Amazon Using House Brand Pop Ups To Undercut Branded Products
Distributors and manufacturers who are being asked to sell their products on the Amazon marketplace are facing the real possibility that Amazon will use their listing to undercut them with a house brand product of their own following mobile tests currently being tested by the big US retailer.
Last week Amazon was caught testing a pop-up feature that pitched its private-label goods on rivals’ product pages, in this instance it was Energiser battery products that were being used to promote a cheaper Amazon house brand product right underneath the branded product.
The Amazon pop-up that took over much of a product page, forcing customers to either click through to the lower-cost Amazon products or dismiss them before continuing to shop.
The move appears to be a marketing ploy to use well-known brands to generate a search and then take over the SKU with an Amazon offer this is despite a brand having to pay for the content in the SKU.
For example, when a customer using Amazon’s mobile app searched for “AAA batteries,” the first link was a sponsored listing from Energizer, but when a visitor clicked on the listing, a pop-up window appeared, offering less expensive AmazonBasics AAA batteries.
Amazon’s private-label brands which are currently being expanded in Australia have gained market share in some categories, such as batteries, and the company actively advertises its products throughout the site.
Amazon said the pop-up windows were part of test “to help shoppers find cheaper alternatives”.
“We regularly experiment with new shopping experiences for customers, and this was a small test,” the company said. “The similar, lower-priced product options shown to customers featured relevant items from a range of brands on our website and were displayed when a customer clicked on any type of listing.”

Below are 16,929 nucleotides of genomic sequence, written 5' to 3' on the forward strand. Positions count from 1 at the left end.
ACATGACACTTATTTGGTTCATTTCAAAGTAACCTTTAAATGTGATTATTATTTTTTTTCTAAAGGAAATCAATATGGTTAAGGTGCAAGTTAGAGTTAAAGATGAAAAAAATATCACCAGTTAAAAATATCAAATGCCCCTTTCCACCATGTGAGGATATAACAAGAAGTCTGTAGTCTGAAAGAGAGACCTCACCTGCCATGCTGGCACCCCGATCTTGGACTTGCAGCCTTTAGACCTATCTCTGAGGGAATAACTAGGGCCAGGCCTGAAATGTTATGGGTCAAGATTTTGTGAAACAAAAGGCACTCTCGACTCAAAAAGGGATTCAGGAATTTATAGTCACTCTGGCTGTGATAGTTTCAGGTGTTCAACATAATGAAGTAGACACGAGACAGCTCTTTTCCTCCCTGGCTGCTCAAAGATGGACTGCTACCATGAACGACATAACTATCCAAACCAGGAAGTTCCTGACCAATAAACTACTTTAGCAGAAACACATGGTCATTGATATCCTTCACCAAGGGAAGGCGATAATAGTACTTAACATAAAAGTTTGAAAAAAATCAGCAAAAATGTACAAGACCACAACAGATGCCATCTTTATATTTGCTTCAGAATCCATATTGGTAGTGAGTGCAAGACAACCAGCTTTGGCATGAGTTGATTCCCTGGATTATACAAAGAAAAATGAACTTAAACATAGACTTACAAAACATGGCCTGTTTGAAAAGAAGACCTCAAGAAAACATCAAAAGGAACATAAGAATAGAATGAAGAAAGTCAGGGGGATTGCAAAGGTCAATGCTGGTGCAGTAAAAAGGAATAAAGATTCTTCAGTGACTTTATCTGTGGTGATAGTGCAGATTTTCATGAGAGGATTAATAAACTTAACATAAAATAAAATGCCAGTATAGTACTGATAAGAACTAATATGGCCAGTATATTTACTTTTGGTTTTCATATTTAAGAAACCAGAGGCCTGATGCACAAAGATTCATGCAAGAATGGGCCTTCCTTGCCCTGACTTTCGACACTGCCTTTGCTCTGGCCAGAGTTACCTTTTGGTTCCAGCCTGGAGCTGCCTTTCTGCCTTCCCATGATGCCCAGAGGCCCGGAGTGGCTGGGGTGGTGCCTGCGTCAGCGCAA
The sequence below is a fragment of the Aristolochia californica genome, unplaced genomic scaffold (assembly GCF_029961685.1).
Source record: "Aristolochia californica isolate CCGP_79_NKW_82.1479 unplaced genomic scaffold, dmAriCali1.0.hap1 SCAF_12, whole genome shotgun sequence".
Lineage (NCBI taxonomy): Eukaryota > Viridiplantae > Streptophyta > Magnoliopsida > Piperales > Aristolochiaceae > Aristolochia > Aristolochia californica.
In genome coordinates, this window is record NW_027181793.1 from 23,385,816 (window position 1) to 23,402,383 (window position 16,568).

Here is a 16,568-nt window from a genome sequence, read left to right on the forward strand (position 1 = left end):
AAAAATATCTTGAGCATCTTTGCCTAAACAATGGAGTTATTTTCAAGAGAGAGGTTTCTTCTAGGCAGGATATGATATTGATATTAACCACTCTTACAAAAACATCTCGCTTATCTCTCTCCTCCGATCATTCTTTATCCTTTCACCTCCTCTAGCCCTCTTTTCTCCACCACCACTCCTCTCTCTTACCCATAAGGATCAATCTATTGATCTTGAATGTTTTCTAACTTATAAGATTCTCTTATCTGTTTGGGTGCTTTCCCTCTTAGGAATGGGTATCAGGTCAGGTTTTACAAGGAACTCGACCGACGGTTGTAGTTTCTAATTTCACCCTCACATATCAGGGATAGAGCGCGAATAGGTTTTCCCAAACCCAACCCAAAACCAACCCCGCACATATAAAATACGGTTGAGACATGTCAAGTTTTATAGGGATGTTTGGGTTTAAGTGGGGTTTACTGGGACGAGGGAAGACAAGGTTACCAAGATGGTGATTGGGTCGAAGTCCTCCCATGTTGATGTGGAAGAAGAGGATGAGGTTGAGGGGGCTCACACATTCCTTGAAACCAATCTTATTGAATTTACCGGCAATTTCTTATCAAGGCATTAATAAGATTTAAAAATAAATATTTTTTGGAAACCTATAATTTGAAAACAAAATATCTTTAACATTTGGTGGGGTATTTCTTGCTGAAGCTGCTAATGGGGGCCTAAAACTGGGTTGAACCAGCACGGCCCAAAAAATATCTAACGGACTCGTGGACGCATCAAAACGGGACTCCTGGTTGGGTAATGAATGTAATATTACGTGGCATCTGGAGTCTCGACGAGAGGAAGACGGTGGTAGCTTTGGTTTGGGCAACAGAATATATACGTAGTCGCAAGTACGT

The Wall Street Journal found three instances of the pop-up ads, which took up about half of a 6.5″ Apple iPhone screen all of the pop ups touted Amazon products on rival pages.
One company whose sponsored-listing page was targeted, Nested Naturals only found out about the test through social media, its co-founder and chief marketing officer, Kevin Pasco, said.
Mr. Pasco described the tactic as “sneaky,” though he said building a business on Amazon requires “having a stomach of steel and taking whatever, they throw at us.”
In the Energizer example, Amazon’s pop-up appeared in a sponsored listing for a 24-pack of MAX Premium AAA batteries priced at $12.14. The rival 36-count AmazonBasics batteries cost $8.99.
An Energizer spokeswoman declined to comment.